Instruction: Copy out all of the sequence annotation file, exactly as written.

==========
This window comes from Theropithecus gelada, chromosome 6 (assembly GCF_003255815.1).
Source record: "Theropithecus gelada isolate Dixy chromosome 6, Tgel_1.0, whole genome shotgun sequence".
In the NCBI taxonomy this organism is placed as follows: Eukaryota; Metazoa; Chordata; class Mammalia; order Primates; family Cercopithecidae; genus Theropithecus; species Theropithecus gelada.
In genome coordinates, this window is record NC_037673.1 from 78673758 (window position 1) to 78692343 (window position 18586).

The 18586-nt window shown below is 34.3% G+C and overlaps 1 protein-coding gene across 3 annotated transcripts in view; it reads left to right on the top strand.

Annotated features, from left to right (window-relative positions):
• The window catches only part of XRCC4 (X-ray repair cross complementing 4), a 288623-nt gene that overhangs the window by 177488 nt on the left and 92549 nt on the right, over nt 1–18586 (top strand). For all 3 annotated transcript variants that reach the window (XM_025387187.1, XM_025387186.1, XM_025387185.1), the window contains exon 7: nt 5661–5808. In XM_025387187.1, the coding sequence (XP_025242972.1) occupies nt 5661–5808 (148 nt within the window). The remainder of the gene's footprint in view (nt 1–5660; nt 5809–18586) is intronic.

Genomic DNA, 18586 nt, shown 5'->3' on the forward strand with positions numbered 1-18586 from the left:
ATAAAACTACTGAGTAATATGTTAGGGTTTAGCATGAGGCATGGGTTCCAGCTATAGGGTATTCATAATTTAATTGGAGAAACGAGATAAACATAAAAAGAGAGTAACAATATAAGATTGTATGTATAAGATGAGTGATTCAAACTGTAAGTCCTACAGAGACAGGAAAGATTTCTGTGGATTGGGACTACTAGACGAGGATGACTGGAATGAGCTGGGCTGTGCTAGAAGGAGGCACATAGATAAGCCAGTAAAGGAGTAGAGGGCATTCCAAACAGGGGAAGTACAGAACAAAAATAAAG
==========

This window comes from Theropithecus gelada, chromosome 6 (assembly GCF_003255815.1).
Source record: "Theropithecus gelada isolate Dixy chromosome 6, Tgel_1.0, whole genome shotgun sequence".
In the NCBI taxonomy this organism is placed as follows: Eukaryota; Metazoa; Chordata; class Mammalia; order Primates; family Cercopithecidae; genus Theropithecus; species Theropithecus gelada.
In genome coordinates, this window is record NC_037673.1 from 78673758 (window position 1) to 78692343 (window position 18586).

The 18586-nt window shown below is 34.3% G+C and overlaps 1 protein-coding gene across 3 annotated transcripts in view; it reads left to right on the top strand.

Annotated features, from left to right (window-relative positions):
• The window catches only part of XRCC4 (X-ray repair cross complementing 4), a 288623-nt gene that overhangs the window by 177488 nt on the left and 92549 nt on the right, over nt 1–18586 (top strand). For all 3 annotated transcript variants that reach the window (XM_025387187.1, XM_025387186.1, XM_025387185.1), the window contains exon 7: nt 5661–5808. In XM_025387187.1, the coding sequence (XP_025242972.1) occupies nt 5661–5808 (148 nt within the window). The remainder of the gene's footprint in view (nt 1–5660; nt 5809–18586) is intronic.

Genomic DNA, 18586 nt, shown 5'->3' on the forward strand with positions numbered 1-18586 from the left:
ATAAAACTACTGAGTAATATGTTAGGGTTTAGCATGAGGCATGGGTTCCAGCTATAGGGTATTCATAATTTAATTGGAGAAACGAGATAAACATAAAAAGAGAGTAACAATATAAGATTGTATGTATAAGATGAGTGATTCAAACTGTAAGTCCTACAGAGACAGGAAAGATTTCTGTGGATTGGGACTACTAGACGAGGATGACTGGAATGAGCTGGGCTGTGCTAGAAGGAGGCACATAGATAAGCCAGTAAAGGAGTAGAGGGCATTCCAAACAGGGGAAGTACAGAACAAAAATAAAG